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    The Delhi High Court issues notices to the Government of Delhi and Union of India in the wake of Kamlesh’s tragic maternal death at Sanjay Gandhi Memorial Hospital

    Date : 16/07/2010

    hyamsunder & Ors. Vs Govt of NCT of Delhi & Ors., WP (c) 6967/2013

    11 NOVEMBER 2013, NEW DELHI

    In August 2013 the late Kamlesh went to Sanjay Gandhi Memorial Hospital (SGMH) for delivery. During her pregnancy, Kamlesh went for regular antenatal check-ups. However, she did not have the assistance of a field level health worker (ASHA) or access to government benefit schemes for pregnant women. Although Kamlesh had recorded mild to severe anemia during her pregnancy, health workers at SGMH never flagged this risk factor for dangerous deliveries.

    Kamlesh delivered a healthy baby boy on 6th August 2013. After 2.5 hours of delivery the hospital staff told the family that Kamlesh had developed an infection that caused post-partum hemorrhage. The hospital had to perform a hysterectomy (uterus removal) to stop the bleeding. After her operation, the hospital staff refused to touch Kamlesh. They forced her family members to clean Kamlesh’s body, to change her sanitary pads, and to dispose of the medical waste leaking from her wounds.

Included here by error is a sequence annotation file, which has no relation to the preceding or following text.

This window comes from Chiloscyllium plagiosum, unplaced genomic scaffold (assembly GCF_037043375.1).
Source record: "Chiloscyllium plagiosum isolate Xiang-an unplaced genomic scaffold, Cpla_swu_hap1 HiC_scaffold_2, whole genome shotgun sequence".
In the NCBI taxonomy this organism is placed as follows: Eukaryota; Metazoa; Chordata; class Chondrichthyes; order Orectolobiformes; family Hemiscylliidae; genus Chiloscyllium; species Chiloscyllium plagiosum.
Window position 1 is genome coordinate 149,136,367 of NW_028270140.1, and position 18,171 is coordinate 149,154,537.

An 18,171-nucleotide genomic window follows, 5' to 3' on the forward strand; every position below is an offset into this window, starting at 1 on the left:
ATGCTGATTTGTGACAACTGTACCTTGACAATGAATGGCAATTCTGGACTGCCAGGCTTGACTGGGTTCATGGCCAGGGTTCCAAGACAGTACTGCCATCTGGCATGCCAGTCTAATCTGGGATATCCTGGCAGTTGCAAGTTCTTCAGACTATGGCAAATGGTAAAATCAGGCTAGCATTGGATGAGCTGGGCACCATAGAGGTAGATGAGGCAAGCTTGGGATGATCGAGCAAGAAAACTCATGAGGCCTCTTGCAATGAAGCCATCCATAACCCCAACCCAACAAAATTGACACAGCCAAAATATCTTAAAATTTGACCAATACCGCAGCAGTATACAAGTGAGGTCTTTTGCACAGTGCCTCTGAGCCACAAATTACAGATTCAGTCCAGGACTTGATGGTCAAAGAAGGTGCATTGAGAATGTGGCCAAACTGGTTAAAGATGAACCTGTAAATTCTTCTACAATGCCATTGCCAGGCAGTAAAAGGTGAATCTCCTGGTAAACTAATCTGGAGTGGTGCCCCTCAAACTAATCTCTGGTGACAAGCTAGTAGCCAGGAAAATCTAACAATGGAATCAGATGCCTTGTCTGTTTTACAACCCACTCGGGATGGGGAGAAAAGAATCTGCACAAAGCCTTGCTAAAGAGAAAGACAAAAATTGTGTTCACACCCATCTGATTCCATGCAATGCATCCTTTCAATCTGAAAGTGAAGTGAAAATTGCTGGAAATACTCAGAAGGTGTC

When Kamlesh was fighting for her life, the hospital gave discharge papers to the family for the newborn but did not let the family take the baby. The hospital did not trust Kamlesh’s family – they told them that they could not have the newborn because Kamlesh’s husband would run away with the baby and abandon his wife. The infant was kept in nursery without regular checkups.

    Kamlesh died on 15 August 2013 from septicemia leading to hemorrhage. From 05.08.2013 to 15.08.2013 Kamlesh’s family provided care for her at the hospital. Although all delivery-related services should be free under Union of India schemes, the family spent Rs.30,000 on blood, travelling, and cremation. The hospital refused to call an ambulance for the family, forcing them to pay Rs. 500/- for a private vehicle.

    India accounts for the highest number of maternal deaths in the world. According to the WHO, an Indian woman dies in childbirth every eight minutes. The vast majority of these deaths are preventable where women have access to adequate antenatal care, delivery services, and post-natal treatment.Despite myriad government schemes and the Delhi High Court’s groundbreaking orders in Laxmi Mandal vs. Deen Dayal Hari Nagar Hospital & Ors, women in Delhi continue to suffer as a result of inadequate implementation of government schemes and disregard for fundamental rights. The petition prays for compensation for Kamlesh’s family, implementation of government schemes, a comprehensive maternal death review, an evaluation of Sanjay Gandhi Memorial Hospital’s maternity ward, and a report on the Respondents’ actions to improve maternal health care after the Laxmi Mandal orders. The case will be heard in February after the Respondents have filed replies.

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